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Film study: All aboard the Wayne Train

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Is Wayne Gallman the running back the Giants have been looking for?

NFL: Los Angeles Chargers at New York Giants Noah K. Murray-USA TODAY Sports

If there has been one bright spot to come out of the New York Giants rash of injuries and losses over the last two weeks, it has been the emergence of rookie running back Wayne Gallman.

Gallman, the Giants’ fourth-round pick in the 2017 draft out of Clemson, came in to the league with the reputation of a determined runner who could pick up tough yardage. With four of the Giants’ wide receivers injured (three on IR), Paul Perkins dealing with a rib injury, and Orleans Darkwa consistently dealing with nagging injuries of his own, Gallman should be in line for a bigger role in the offense. Let’s take a look at what he has brought to the offense thus far.

Play 1

We’ll get started with Gallman’s first run of the afternoon, and it’s a goodie.

The Giants line up in their customary “11” personnel, shotgun package and run a counter on an outside zone play.

An outside zone run is pretty simple conceptually. The offensive line blocks toward the sideline, getting the defense to flow in that direction. In doing so it stresses the defensive front, causing running lanes to open. On the counter run, the running back (obviously) runs counter to the flow of the offense. If it works, as it does in this play, he winds up with plenty of open field in front of him to make a chunk gain. If the defense sniffs the play out, he has no blockers in front of him, and the play gets blown up.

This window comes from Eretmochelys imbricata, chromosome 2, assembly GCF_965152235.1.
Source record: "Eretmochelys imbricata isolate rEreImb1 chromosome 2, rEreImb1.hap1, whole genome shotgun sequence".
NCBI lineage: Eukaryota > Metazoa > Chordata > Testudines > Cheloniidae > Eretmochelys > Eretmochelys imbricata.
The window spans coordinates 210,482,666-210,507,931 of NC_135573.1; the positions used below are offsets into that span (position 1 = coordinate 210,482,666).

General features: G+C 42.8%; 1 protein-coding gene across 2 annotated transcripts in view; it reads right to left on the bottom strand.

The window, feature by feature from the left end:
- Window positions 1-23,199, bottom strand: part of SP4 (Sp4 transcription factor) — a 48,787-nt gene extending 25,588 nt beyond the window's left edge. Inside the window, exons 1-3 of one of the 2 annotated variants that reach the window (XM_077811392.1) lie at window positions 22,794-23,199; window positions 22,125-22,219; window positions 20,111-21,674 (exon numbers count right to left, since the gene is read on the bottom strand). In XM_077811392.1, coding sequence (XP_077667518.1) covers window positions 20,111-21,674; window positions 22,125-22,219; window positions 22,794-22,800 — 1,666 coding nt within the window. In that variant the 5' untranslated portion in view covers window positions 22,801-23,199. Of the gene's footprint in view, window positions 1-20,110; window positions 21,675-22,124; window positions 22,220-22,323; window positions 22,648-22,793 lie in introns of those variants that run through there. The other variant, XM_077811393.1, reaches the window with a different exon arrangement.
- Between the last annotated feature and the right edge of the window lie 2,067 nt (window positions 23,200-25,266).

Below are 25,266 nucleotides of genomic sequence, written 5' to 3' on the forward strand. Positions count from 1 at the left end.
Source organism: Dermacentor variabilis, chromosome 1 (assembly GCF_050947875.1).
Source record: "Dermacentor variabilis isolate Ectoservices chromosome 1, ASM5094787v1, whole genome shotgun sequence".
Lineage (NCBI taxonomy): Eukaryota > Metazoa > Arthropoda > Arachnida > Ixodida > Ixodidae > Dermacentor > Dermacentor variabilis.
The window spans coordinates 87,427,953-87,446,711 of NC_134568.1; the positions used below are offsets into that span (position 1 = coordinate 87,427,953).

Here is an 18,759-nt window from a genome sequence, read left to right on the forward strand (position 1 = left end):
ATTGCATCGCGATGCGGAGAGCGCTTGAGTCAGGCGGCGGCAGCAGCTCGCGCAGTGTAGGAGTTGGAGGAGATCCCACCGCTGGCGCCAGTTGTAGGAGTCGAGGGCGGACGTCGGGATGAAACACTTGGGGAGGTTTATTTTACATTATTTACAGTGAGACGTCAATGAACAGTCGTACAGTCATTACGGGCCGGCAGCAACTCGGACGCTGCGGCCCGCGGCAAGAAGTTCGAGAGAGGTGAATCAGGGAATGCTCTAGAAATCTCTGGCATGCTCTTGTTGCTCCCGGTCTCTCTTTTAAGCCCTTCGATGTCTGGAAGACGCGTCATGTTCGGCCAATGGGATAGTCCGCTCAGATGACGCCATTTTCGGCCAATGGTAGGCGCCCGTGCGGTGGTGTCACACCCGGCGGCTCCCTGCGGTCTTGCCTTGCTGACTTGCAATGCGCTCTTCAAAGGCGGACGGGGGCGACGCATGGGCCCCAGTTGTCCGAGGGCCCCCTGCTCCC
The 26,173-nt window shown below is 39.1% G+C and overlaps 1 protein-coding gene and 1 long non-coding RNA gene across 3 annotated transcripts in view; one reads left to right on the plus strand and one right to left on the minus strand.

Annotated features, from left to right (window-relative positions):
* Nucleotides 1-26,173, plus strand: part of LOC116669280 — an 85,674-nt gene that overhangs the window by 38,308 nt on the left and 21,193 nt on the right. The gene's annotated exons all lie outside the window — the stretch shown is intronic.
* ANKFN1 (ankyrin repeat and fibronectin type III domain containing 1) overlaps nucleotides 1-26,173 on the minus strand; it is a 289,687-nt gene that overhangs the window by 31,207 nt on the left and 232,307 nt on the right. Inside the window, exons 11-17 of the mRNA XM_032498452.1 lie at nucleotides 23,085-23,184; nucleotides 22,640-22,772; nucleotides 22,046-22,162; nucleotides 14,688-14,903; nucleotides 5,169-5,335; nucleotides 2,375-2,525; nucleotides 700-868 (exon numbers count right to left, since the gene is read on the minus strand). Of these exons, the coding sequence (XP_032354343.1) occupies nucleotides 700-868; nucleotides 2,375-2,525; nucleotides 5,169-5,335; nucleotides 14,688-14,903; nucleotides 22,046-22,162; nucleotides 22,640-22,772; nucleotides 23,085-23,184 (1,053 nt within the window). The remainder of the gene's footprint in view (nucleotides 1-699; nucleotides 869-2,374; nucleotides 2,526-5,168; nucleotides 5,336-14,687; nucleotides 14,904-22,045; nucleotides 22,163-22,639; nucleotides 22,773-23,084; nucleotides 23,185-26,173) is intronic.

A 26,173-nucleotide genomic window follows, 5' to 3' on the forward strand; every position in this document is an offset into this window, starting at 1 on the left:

While the offensive line does a good job of getting the defense to flow to the (offensive) left, it is TE Rhett Ellison and Gallman who make this play work.

Starting with Ellison, he gets a nice block on OLB Melvin Ingram. He not only gets him moving to the left, but also prevents him from getting any kind of penetration into the backfield that could have disrupted the play. That block is what opens up the edge for Gallman to take advantage of.

For his part, Gallman presses into the “C” gap between the right tackle and the tight end, which draws CB Casey Hayward up to fill the gap and go for the tackle. Until, that is, Gallman sticks his foot in the ground and makes a gorgeous jump cut to force the missed tackle. At that point Ellison has opened up the right edge and it’s off to the races for Gallman. He doesn’t have great speed (“just” a 4.60s 40-yard dash), but he shows off his burst to put some initial distance between himself and defenders and pick up an easy 15 yards before going out of bounds.

Play 2

Now we have something we haven’t seen to much of from the Giants in recent years — “12” (two tight end) personnel with Eli Manning under center. This is a bit later in the game, after the injuries to Sterling Shepard and Brandon Marshall, which undoubtedly helped influence the personnel choice.

Once again they run an outside zone play, though this time the back runs with the flow of the offense.

One of the characteristics of an outside zone play is that there is a primary lane, and then (usually) at least one cutback lane. You can see the primary lane open up immediately with D.J. Fluker and Brett Jones’ executing blocks at the snap of the ball. The right B-gap opens wide up, and that is where Gallman heads.